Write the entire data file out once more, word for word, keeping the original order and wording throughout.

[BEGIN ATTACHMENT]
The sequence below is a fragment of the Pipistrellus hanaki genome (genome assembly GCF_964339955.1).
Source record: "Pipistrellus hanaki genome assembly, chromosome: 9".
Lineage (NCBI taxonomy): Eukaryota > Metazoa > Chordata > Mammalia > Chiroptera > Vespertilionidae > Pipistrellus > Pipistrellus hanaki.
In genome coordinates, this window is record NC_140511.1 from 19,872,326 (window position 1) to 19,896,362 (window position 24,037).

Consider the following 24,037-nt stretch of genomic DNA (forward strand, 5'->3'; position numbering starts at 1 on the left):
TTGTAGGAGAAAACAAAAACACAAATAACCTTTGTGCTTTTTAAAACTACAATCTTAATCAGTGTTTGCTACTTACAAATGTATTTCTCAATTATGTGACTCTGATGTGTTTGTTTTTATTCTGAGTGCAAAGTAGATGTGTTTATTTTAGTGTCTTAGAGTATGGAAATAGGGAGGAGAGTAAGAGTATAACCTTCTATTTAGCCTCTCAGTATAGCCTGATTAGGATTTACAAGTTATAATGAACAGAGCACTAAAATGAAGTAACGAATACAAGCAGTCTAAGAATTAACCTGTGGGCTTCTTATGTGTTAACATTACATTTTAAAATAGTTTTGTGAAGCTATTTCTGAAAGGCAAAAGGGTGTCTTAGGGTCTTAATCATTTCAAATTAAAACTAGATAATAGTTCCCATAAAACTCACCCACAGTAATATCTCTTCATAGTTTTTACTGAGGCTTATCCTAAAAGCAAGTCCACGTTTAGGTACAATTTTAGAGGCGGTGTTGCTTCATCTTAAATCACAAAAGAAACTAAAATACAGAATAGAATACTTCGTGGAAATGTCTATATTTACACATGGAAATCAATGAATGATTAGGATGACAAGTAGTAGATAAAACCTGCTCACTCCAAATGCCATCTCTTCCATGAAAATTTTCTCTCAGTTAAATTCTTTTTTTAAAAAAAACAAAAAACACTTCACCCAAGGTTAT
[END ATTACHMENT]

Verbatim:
The sequence below is a fragment of the Pipistrellus hanaki genome (genome assembly GCF_964339955.1).
Source record: "Pipistrellus hanaki genome assembly, chromosome: 9".
Lineage (NCBI taxonomy): Eukaryota > Metazoa > Chordata > Mammalia > Chiroptera > Vespertilionidae > Pipistrellus > Pipistrellus hanaki.
In genome coordinates, this window is record NC_140511.1 from 19,872,326 (window position 1) to 19,896,362 (window position 24,037).

Consider the following 24,037-nt stretch of genomic DNA (forward strand, 5'->3'; position numbering starts at 1 on the left):
TTGTAGGAGAAAACAAAAACACAAATAACCTTTGTGCTTTTTAAAACTACAATCTTAATCAGTGTTTGCTACTTACAAATGTATTTCTCAATTATGTGACTCTGATGTGTTTGTTTTTATTCTGAGTGCAAAGTAGATGTGTTTATTTTAGTGTCTTAGAGTATGGAAATAGGGAGGAGAGTAAGAGTATAACCTTCTATTTAGCCTCTCAGTATAGCCTGATTAGGATTTACAAGTTATAATGAACAGAGCACTAAAATGAAGTAACGAATACAAGCAGTCTAAGAATTAACCTGTGGGCTTCTTATGTGTTAACATTACATTTTAAAATAGTTTTGTGAAGCTATTTCTGAAAGGCAAAAGGGTGTCTTAGGGTCTTAATCATTTCAAATTAAAACTAGATAATAGTTCCCATAAAACTCACCCACAGTAATATCTCTTCATAGTTTTTACTGAGGCTTATCCTAAAAGCAAGTCCACGTTTAGGTACAATTTTAGAGGCGGTGTTGCTTCATCTTAAATCACAAAAGAAACTAAAATACAGAATAGAATACTTCGTGGAAATGTCTATATTTACACATGGAAATCAATGAATGATTAGGATGACAAGTAGTAGATAAAACCTGCTCACTCCAAATGCCATCTCTTCCATGAAAATTTTCTCTCAGTTAAATTCTTTTTTTAAAAAAAACAAAAAACACTTCACCCAAGGTTAT